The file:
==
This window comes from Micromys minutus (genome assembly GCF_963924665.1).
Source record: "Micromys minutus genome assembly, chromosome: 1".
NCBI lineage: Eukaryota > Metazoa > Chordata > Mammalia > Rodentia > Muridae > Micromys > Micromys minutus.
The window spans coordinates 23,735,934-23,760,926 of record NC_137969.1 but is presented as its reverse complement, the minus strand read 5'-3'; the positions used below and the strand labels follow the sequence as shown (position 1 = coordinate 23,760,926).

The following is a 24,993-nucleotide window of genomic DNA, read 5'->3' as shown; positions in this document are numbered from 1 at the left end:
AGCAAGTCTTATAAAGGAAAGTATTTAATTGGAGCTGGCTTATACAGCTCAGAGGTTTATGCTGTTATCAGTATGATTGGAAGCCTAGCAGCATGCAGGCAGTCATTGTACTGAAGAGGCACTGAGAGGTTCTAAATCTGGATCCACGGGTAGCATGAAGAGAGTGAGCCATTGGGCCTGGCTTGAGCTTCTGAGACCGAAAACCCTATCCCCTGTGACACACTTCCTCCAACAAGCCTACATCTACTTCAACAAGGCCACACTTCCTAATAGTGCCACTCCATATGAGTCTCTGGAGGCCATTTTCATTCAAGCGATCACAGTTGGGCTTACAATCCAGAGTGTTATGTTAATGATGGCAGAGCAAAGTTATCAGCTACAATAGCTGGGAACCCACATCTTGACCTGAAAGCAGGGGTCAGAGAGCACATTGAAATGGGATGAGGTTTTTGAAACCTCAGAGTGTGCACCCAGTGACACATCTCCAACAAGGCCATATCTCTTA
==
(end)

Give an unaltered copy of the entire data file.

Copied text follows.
This window comes from Micromys minutus (genome assembly GCF_963924665.1).
Source record: "Micromys minutus genome assembly, chromosome: 1".
NCBI lineage: Eukaryota > Metazoa > Chordata > Mammalia > Rodentia > Muridae > Micromys > Micromys minutus.
The window spans coordinates 23,735,934-23,760,926 of record NC_137969.1 but is presented as its reverse complement, the minus strand read 5'-3'; the positions used below and the strand labels follow the sequence as shown (position 1 = coordinate 23,760,926).

The following is a 24,993-nucleotide window of genomic DNA, read 5'->3' as shown; positions in this document are numbered from 1 at the left end:
AGCAAGTCTTATAAAGGAAAGTATTTAATTGGAGCTGGCTTATACAGCTCAGAGGTTTATGCTGTTATCAGTATGATTGGAAGCCTAGCAGCATGCAGGCAGTCATTGTACTGAAGAGGCACTGAGAGGTTCTAAATCTGGATCCACGGGTAGCATGAAGAGAGTGAGCCATTGGGCCTGGCTTGAGCTTCTGAGACCGAAAACCCTATCCCCTGTGACACACTTCCTCCAACAAGCCTACATCTACTTCAACAAGGCCACACTTCCTAATAGTGCCACTCCATATGAGTCTCTGGAGGCCATTTTCATTCAAGCGATCACAGTTGGGCTTACAATCCAGAGTGTTATGTTAATGATGGCAGAGCAAAGTTATCAGCTACAATAGCTGGGAACCCACATCTTGACCTGAAAGCAGGGGTCAGAGAGCACATTGAAATGGGATGAGGTTTTTGAAACCTCAGAGTGTGCACCCAGTGACACATCTCCAACAAGGCCATATCTCTTA